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00Ripley00

protecting your Games

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i deffenitely am a fan of sleeves but sleeves can get rather expensive depending on how many games you have i think i spent over 1000 $ in sleeves for my games but dam well worth it.

I also suggest laminating any character card or whatever gets used alot to protect from wear and tear also been testing out a product i used in animation its a spray on dull varnish type substance ( fixative ) i used it to fix the led to the paper when i was working with pencil or chalk or charcoal etc and im testing it on Doom Board pieces and Descent Board Pieces so far seems to work well it does not add to the thickness of the piece so it does not fit but rather gets sucked into the cardboard and once you let it dry coat it again and done.

I also have seen descent map pieces mad out of Dental plaster looks wicked and am considering testing it

Protect your games folks :)

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I was wondering too where to buy those sleeves for cards. It's hard to find the correct sleeves for this Runebound Cards.

They don't have the same size as TCG such Magic The Gathering or World of Warcraft TCG.

 

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I believe FFG sells sleeves specifically made for their games.  I have some and they are nice, thick high-quality sleeves.  They have a PDF on this website telling you how many and of what kind you need for different games.

I would also recommend Mayday Games sleeves, they have a PDF available on the web (you can google it) that tells you how many and of what kind of their sleeves you need for different games.  Their sleeves are alot cheaper than FFG, but they are thinner.  I actually prefer that though, the FFG sleeves are a little too thick for my liking, they make it difficult to shuffle the cards and stacks of them are very prone to tipping over.  For that reason I like the Mayday Games sleeves better, since I feel they still offer adequate protection at a much cheaper price.  They do have something called "premium" sleeves over at Mayday Games that are supposed to be much thicker than their normal ones, but I have not tried them. 

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 I have plastic bags of all kinds of sizes that cover my games when I store them on the shelf.  I got a LOT of bags at work that were used for delivering dust mops.  I just took these and cut them shorter to store my Avalon Hill games, and they just happened to work great for Games Workshop, West End, old 3M (pre-Avalon Hill take-over), plus other manufacturers.  These bags also work well for other games.  Then you can just use freezer bags from your grocery store.  Stretch them out if you have to by putting both arms in the bag all the way to the bottom and then pulling each arm away from the other.   I've been able to get plastic bags of other sizes, too, even perfectly fitting around my Broadsides and Boarding Parties box.  Now I don't have to worry about my games getting beat up on the shelf.  I have about 110 games, so it is well worth the effort to preserve the investment.  Just look around and get whatever bags you can.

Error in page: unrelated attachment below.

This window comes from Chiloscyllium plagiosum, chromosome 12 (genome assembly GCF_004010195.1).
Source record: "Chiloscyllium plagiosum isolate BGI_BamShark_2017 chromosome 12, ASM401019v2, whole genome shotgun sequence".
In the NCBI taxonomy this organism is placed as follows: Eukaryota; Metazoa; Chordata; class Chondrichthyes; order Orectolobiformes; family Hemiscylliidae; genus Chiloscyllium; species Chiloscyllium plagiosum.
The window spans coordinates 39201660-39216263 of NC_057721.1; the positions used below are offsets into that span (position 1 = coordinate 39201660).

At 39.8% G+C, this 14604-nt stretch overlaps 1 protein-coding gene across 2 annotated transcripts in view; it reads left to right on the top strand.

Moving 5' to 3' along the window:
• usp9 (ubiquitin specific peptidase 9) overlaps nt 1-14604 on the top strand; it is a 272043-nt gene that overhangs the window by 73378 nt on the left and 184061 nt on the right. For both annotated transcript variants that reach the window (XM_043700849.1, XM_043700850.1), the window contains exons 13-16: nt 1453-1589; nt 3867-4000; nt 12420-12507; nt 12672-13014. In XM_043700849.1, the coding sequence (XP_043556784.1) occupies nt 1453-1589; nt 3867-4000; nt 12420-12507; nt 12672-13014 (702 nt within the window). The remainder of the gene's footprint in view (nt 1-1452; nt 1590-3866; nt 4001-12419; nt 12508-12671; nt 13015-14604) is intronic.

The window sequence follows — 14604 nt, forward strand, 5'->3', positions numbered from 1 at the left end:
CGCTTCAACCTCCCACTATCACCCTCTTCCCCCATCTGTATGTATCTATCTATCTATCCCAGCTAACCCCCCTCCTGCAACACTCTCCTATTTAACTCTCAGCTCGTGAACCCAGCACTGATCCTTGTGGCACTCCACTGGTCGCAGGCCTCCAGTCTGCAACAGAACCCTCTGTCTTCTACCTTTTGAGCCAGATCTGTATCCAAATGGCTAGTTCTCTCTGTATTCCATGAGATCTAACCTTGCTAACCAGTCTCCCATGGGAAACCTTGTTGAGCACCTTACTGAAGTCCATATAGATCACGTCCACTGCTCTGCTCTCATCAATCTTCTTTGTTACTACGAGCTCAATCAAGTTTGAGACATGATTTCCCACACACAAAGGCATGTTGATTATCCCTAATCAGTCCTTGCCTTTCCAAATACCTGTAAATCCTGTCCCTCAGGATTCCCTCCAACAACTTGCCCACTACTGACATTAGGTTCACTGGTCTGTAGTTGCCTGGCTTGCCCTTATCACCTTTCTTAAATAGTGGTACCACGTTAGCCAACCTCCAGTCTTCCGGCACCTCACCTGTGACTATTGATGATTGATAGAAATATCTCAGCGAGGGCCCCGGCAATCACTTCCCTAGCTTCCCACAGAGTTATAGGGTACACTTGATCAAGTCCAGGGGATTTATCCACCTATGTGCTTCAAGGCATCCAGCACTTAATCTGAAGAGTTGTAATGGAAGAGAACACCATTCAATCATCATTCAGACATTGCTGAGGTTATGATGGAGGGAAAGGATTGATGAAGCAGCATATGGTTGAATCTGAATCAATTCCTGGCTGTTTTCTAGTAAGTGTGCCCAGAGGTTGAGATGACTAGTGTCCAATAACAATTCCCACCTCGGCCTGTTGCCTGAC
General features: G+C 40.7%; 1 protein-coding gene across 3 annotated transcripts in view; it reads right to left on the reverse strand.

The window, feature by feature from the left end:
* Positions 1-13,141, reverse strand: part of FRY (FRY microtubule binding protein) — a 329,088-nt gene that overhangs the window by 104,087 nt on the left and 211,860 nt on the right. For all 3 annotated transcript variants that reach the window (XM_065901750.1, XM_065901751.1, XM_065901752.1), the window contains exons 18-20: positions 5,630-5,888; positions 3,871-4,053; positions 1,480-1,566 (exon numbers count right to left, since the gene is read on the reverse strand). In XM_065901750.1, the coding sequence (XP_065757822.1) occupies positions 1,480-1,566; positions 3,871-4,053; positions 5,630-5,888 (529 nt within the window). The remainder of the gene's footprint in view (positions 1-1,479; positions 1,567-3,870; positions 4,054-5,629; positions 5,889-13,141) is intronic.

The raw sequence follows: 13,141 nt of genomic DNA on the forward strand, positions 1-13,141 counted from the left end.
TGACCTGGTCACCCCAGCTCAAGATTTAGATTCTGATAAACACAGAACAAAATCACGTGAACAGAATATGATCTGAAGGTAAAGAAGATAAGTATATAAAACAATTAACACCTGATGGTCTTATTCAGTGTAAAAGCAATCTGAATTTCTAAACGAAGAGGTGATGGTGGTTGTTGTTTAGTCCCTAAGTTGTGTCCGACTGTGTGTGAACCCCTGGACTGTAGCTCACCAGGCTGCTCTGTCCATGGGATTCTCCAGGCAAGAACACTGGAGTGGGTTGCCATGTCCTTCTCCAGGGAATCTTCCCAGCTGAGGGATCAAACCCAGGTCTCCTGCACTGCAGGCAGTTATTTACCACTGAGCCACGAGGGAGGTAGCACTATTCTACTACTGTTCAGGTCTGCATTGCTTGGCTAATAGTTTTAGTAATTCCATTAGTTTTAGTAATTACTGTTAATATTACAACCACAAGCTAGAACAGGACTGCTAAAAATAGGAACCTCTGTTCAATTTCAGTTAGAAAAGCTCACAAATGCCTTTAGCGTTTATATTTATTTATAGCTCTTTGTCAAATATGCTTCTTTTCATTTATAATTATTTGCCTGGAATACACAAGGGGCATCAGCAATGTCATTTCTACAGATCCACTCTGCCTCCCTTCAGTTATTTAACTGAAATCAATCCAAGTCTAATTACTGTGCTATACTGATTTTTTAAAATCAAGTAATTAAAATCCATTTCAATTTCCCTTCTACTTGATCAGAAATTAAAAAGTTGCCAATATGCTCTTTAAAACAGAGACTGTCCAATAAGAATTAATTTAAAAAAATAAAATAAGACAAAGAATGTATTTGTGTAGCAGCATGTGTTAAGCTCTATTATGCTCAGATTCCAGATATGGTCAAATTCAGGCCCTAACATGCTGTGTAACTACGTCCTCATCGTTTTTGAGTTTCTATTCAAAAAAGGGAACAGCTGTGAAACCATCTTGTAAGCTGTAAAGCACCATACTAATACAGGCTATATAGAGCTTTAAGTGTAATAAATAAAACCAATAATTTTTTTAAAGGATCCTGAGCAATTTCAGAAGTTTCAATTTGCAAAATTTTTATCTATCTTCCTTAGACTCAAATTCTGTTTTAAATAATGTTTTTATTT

I've got a copy of Dungeonquest (the 1987 original) that is absolutely perfect as far as the box goes-both top and bottom parts are brand new even on the edges and corners.  I play with the game very carefully (it's still in great condition), and I guess that's the other half of the equation.  We have to treat our games with utmost respect while playing them.

The sleeve idea is one I've not been aware of before,  Very interesting idea!

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shadowtag said:

 My problem is not that my game pieces (cards, counters, figures, etc) get damaged, but that they get lost, particularly when my kids play!

Any suggestions?

 

:)

Card sleeves won't help here, I'm afraid gui%C3%B1o.gif

Make it a game after the game:

pretend to be in the cockpit of a plane, the pilot has to check all the instruments. Give one of your kids the list of contents (if he/she can read, otherwise you are the pilot), let the others count the cards, etc. and store them away. Otherwise the plane cannot start. (Or will be in danger to crash next time you all want to fly (i.e. play)).

If your kids are a bit older and laugh about this pilot stuff, explain to them how important it is to keep the games complete if they want to enjoy playing them in the future as much as today. Appeal to their sense of responsibility. Name each of your kids  "safe keeper" of one of the games.

If this does not help either, do it yourself. preocupado.gif

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